U.S. NRC Blog

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Heeding the Sirens – Despite A Few Mishaps

Victor Dricks
Senior Public Affairs Officer
Region IV

sirenResidents of St. Charles Parish, Louisiana, who live within the 10-mile emergency planning zone for the Waterford 3 nuclear plant, got an unexpected benefit last week when 37 emergency sirens were sounded for a tornado warning.

St. John Parish is similarly protected by 36 sirens. But thousands of other residents who live in surrounding parishes have no sirens.

The reason: The NRC and FEMA work together to make sure the commercial nuclear power plants in this country have sirens around their sites to alert the public in the event of a serious incident. Various federal, state and local agencies also have emergency notification systems they can use to alert the public to a variety of emergencies — including one at a nuclear plant.

“The people of St. Charles Parrish got the benefit of the emergency sirens that surround Waterford 3,” said Ron Perry, the Director of Emergency Preparedness for Homeland Security in St. Charles Parish.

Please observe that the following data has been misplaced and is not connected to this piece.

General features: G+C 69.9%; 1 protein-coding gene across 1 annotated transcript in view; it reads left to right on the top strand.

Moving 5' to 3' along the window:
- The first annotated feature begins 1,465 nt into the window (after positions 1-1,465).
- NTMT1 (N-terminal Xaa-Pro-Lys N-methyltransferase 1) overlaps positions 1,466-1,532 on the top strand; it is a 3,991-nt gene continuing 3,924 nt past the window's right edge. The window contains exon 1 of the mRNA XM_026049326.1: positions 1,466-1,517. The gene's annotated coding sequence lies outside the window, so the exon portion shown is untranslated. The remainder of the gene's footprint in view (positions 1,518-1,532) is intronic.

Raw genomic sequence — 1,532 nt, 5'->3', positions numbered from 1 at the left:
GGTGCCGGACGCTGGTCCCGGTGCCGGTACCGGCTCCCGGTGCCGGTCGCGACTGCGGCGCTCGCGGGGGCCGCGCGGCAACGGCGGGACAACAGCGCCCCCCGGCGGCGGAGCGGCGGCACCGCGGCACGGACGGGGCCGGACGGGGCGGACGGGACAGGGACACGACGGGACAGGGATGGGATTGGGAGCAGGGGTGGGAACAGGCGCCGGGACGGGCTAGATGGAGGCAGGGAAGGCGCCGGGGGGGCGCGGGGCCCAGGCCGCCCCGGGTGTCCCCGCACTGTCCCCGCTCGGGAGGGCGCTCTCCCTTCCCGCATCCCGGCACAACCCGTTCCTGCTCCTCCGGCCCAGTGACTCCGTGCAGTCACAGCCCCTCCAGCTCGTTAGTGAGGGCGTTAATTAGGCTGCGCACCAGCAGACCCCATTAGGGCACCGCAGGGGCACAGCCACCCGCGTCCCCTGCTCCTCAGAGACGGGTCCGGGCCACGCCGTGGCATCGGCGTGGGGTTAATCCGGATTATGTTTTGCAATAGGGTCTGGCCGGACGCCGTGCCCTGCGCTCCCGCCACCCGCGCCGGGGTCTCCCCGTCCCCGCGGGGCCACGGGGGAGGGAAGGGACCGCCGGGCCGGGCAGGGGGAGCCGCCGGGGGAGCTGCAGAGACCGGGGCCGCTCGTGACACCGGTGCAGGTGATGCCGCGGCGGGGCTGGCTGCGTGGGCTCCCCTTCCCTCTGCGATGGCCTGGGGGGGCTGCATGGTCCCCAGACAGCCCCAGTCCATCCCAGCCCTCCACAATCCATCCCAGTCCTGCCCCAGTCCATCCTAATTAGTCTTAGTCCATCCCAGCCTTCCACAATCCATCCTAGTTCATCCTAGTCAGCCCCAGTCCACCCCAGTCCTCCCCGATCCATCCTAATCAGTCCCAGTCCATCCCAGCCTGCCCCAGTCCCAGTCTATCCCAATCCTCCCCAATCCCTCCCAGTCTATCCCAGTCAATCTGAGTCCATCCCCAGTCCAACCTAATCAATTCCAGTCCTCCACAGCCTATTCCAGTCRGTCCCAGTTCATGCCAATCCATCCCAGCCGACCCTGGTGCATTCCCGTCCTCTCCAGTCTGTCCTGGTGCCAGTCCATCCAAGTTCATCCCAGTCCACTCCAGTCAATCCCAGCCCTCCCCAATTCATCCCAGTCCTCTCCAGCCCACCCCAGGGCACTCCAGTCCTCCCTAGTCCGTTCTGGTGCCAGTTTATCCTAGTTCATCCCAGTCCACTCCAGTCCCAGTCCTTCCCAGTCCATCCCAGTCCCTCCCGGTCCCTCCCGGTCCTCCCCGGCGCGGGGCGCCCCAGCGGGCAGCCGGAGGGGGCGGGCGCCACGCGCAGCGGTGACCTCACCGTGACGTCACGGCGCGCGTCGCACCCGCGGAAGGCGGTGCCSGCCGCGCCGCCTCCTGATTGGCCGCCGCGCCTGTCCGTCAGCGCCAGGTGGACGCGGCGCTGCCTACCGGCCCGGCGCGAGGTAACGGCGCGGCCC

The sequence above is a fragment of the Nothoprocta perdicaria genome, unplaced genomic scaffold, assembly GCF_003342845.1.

Each nuclear plant is required to exercise its emergency plan with offsite authorities at least once every two years – which includes checking the siren systems. This helps make sure the plant operator, and state and local authorities, can implement their emergency plans if needed. If all goes according to plan, the interface among all these agencies is seamless.

But things do not always go as planned.

Last year, while preparing for an upcoming emergency exercise at the plant, the National Weather Service inadvertently alerted the public around the Cooper Nuclear Station in Brownville, Neb., of an unspecified emergency at the plant. The weather service was updating the wording of messages stored in a computer system when someone pushed the wrong button. This sent an advisory to various news media organizations and some members of the public.

The weather service quickly realized what happened and sent a message explaining the error to the media 13 minutes later. But, the mishap received plenty of news coverage.

Unfortunately, this was the second recent incident about emergencies at the Cooper nuclear plant. On July 24, Nebraska Public Power District workers were working on a computer system that controls sirens in Nemaha County when a false alarm was broadcast.

There have been two other similar incidents at Region IV nuclear plants in recent memory: